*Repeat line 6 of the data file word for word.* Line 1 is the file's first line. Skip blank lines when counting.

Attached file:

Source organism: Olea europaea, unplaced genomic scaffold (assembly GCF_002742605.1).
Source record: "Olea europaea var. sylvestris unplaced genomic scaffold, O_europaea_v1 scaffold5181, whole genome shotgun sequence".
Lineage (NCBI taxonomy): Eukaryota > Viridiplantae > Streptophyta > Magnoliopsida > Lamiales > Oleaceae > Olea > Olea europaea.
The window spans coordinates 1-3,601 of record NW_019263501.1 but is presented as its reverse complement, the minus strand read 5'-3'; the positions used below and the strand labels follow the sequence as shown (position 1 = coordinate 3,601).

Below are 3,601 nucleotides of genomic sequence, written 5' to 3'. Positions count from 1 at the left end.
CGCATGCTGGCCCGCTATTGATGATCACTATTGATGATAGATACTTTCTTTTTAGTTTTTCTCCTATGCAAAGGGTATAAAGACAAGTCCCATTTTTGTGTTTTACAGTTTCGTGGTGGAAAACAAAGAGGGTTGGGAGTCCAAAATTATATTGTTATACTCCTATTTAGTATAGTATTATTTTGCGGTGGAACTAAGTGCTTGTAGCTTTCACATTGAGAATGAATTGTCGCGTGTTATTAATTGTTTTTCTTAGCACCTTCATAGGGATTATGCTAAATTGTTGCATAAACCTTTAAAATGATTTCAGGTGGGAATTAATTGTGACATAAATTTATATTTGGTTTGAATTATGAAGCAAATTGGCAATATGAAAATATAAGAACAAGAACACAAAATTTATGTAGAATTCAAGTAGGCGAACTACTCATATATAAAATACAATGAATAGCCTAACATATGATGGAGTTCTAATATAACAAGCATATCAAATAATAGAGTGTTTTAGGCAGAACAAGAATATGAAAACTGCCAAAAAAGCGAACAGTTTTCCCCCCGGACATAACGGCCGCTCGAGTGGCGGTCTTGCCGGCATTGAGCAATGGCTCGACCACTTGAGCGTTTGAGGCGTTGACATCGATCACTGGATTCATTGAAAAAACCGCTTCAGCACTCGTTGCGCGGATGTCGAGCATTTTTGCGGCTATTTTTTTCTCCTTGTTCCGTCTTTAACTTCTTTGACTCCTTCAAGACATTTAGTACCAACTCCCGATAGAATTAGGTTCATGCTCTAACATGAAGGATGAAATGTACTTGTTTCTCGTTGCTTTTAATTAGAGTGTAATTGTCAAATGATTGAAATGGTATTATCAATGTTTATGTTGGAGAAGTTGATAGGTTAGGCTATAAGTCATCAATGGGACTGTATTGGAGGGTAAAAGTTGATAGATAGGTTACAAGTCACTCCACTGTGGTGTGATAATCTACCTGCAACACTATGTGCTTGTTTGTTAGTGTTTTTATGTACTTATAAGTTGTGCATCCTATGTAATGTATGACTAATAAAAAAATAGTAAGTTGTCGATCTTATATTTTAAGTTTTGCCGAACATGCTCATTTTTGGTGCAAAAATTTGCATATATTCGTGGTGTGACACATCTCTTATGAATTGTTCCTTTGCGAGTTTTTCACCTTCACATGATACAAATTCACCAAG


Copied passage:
CGCATGCTGGCCCGCTATTGATGATCACTATTGATGATAGATACTTTCTTTTTAGTTTTTCTCCTATGCAAAGGGTATAAAGACAAGTCCCATTTTTGTGTTTTACAGTTTCGTGGTGGAAAACAAAGAGGGTTGGGAGTCCAAAATTATATTGTTATACTCCTATTTAGTATAGTATTATTTTGCGGTGGAACTAAGTGCTTGTAGCTTTCACATTGAGAATGAATTGTCGCGTGTTATTAATTGTTTTTCTTAGCACCTTCATAGGGATTATGCTAAATTGTTGCATAAACCTTTAAAATGATTTCAGGTGGGAATTAATTGTGACATAAATTTATATTTGGTTTGAATTATGAAGCAAATTGGCAATATGAAAATATAAGAACAAGAACACAAAATTTATGTAGAATTCAAGTAGGCGAACTACTCATATATAAAATACAATGAATAGCCTAACATATGATGGAGTTCTAATATAACAAGCATATCAAATAATAGAGTGTTTTAGGCAGAACAAGAATATGAAAACTGCCAAAAAAGCGAACAGTTTTCCCCCCGGACATAACGGCCGCTCGAGTGGCGGTCTTGCCGGCATTGAGCAATGGCTCGACCACTTGAGCGTTTGAGGCGTTGACATCGATCACTGGATTCATTGAAAAAACCGCTTCAGCACTCGTTGCGCGGATGTCGAGCATTTTTGCGGCTATTTTTTTCTCCTTGTTCCGTCTTTAACTTCTTTGACTCCTTCAAGACATTTAGTACCAACTCCCGATAGAATTAGGTTCATGCTCTAACATGAAGGATGAAATGTACTTGTTTCTCGTTGCTTTTAATTAGAGTGTAATTGTCAAATGATTGAAATGGTATTATCAATGTTTATGTTGGAGAAGTTGATAGGTTAGGCTATAAGTCATCAATGGGACTGTATTGGAGGGTAAAAGTTGATAGATAGGTTACAAGTCACTCCACTGTGGTGTGATAATCTACCTGCAACACTATGTGCTTGTTTGTTAGTGTTTTTATGTACTTATAAGTTGTGCATCCTATGTAATGTATGACTAATAAAAAAATAGTAAGTTGTCGATCTTATATTTTAAGTTTTGCCGAACATGCTCATTTTTGGTGCAAAAATTTGCATATATTCGTGGTGTGACACATCTCTTATGAATTGTTCCTTTGCGAGTTTTTCACCTTCACATGATACAAATTCACCAAG